index.php is used for displaying latest posts.

page.php will the template used for most single pages.

page-home.php will be our frontpage template.

page-portfolio.php will be our portfolio page.

var.php will be used to retrieve our options from the database.

style.css will contain most of our styling.

/styles/deepblue.css will contain the styling for our first colour-scheme.

These aren't all the files we will need. We'll create the others as we go along so that you can understand what each is for.

Preparing Files

The two page- files are custom page templates, so that we can lay content out differently on pages assigned these templates. For WordPress to recognize them, inside page-home.php enter the following:

Similarly, inside page-portfolio.php enter:

The Template Name is the name used by WordPress when selecting a page template. get_header(); is a WordPress function to load the header.php file (which we'll create later).

And add the following to page.php. We don't need to give this file a template name, as it is the default template.

We also need to assign some details such as name, description and author for our theme. This is done in a comment block at the top of style.css:

Categories & Pages

To save time later, we will create the relevant categories & pages we will need now. In your WordPress dashboard, activate the theme (it will be using the name we defined in the CSS previously) - don't worry that the theme is empty, we're moving to that later.

Now create three new Pages. One named 'Home', and the other 'Portfolio'. Select the Page Template for each of them as 'Homepage' and 'Portfolio' respectively. Name the final page 'Blog' and use the default page template.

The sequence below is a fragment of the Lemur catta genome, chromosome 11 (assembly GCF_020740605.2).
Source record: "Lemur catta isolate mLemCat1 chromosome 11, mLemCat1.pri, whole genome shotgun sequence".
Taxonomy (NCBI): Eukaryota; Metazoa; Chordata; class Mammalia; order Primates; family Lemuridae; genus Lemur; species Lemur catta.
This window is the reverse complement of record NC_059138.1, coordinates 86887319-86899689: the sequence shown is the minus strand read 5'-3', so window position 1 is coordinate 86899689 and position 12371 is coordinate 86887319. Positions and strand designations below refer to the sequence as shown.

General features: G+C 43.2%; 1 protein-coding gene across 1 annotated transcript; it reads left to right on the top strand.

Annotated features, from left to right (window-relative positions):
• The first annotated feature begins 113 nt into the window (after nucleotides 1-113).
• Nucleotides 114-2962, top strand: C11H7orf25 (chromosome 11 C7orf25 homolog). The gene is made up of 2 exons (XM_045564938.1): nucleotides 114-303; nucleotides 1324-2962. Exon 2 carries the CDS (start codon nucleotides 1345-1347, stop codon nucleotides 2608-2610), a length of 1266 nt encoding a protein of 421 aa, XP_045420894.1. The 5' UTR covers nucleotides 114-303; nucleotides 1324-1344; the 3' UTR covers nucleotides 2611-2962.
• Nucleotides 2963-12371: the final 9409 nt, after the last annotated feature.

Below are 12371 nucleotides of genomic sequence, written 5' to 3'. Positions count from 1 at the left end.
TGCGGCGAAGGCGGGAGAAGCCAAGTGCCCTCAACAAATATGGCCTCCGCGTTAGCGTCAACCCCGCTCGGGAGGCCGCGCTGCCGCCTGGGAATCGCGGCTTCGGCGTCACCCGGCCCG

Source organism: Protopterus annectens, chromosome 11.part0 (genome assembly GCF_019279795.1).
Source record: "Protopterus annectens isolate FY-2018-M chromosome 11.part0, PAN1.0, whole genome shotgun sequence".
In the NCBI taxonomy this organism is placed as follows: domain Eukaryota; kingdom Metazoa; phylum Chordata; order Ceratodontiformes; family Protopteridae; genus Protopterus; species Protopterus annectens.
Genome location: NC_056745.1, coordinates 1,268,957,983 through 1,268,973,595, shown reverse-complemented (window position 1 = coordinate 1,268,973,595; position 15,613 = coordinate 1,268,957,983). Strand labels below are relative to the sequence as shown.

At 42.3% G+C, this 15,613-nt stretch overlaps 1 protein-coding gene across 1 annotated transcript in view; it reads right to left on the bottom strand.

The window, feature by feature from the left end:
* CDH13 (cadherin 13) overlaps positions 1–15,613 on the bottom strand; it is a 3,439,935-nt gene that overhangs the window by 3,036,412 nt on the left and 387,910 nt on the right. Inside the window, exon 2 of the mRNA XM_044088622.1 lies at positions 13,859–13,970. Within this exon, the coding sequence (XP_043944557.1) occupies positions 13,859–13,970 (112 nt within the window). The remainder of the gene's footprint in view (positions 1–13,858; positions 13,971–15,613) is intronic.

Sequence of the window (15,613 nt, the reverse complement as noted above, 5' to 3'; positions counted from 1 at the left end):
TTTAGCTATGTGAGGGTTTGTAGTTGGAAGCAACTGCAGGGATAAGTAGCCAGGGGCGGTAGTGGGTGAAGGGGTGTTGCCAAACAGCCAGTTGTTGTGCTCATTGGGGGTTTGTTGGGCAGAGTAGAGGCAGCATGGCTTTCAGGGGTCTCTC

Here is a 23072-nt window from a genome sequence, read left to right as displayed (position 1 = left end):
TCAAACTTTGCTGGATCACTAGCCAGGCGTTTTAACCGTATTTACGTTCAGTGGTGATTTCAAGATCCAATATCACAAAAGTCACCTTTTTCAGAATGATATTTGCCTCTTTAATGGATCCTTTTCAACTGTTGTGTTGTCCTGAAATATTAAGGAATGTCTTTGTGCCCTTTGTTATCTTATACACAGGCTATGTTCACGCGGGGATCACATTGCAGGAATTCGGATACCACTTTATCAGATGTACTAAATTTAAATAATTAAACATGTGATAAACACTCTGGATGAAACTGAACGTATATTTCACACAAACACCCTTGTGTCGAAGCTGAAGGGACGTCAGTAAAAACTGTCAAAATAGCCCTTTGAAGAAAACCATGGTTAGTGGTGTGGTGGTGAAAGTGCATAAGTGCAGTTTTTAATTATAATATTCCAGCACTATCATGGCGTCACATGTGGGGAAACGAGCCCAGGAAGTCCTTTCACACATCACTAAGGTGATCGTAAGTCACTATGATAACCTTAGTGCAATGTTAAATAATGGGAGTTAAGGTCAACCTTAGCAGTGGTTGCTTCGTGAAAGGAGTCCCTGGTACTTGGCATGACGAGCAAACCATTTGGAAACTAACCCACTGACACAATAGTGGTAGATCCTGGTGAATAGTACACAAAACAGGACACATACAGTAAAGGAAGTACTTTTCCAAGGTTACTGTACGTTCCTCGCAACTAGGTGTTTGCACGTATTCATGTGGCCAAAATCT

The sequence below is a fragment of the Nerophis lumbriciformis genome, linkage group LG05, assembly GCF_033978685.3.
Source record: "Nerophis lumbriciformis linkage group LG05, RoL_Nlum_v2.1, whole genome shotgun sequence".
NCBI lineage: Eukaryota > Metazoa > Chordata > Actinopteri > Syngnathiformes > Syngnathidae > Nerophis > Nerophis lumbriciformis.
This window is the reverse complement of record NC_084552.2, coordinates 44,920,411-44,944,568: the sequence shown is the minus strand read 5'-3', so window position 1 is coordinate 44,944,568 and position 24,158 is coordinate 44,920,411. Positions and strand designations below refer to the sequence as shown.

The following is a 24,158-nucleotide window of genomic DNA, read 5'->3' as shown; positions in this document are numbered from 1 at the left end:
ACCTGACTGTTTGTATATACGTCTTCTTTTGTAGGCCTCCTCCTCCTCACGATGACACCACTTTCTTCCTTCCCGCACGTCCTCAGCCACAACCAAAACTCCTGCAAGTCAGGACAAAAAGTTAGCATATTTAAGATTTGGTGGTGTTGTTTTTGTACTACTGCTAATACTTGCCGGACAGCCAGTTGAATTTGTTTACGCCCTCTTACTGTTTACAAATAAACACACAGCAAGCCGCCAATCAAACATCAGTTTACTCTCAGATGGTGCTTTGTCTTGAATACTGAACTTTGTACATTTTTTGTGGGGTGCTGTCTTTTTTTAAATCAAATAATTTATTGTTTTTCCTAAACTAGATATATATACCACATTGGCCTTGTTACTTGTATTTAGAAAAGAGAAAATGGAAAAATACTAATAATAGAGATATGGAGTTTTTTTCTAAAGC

Also create a new category named 'Portfolio'. This is what we will use to post portfolio items in.

Make WordPress a CMS

From your Dashboard, go to Settings -> Reading. For 'Front Page Display' set Front page to the 'Home' page you created, and Posts page to 'Blog':

Options Page

This is probably going to seem a little backwards, but we are going to create an options page for our theme before we do any work on the actual front-end. This is because the entire theme depends upon the options on the page, and it wouldn't make sense to do those other parts first.

For those who don't know, the options page is an extra page in the WordPress Dashboard we are adding which holds a number of options for our theme. These are:

  • Colour Scheme
  • Portfolio Category
  • Blog Page
  • Google Analytics code

Inside functions.php start with the following. The $themename variable defines the name of the theme which will be used for the page's title in the Dashboard (Innovation). And $shortname is used to make our options unique - if you change this, you will have to change several instances throughout the code (so don't change it ;)).

Categories Drop-Down

Next we will create the code which gets all the categories for us to use in the 'Portfolio' drop-down option:

This code uses WordPress' get_categories(); function to retrieve a list of all the category names, and using a foreach(); loop to add each name & ID into an array named $getcat for use later in the code. Finally, we use array_unshift to insert "Choose a category:" at the top of the array.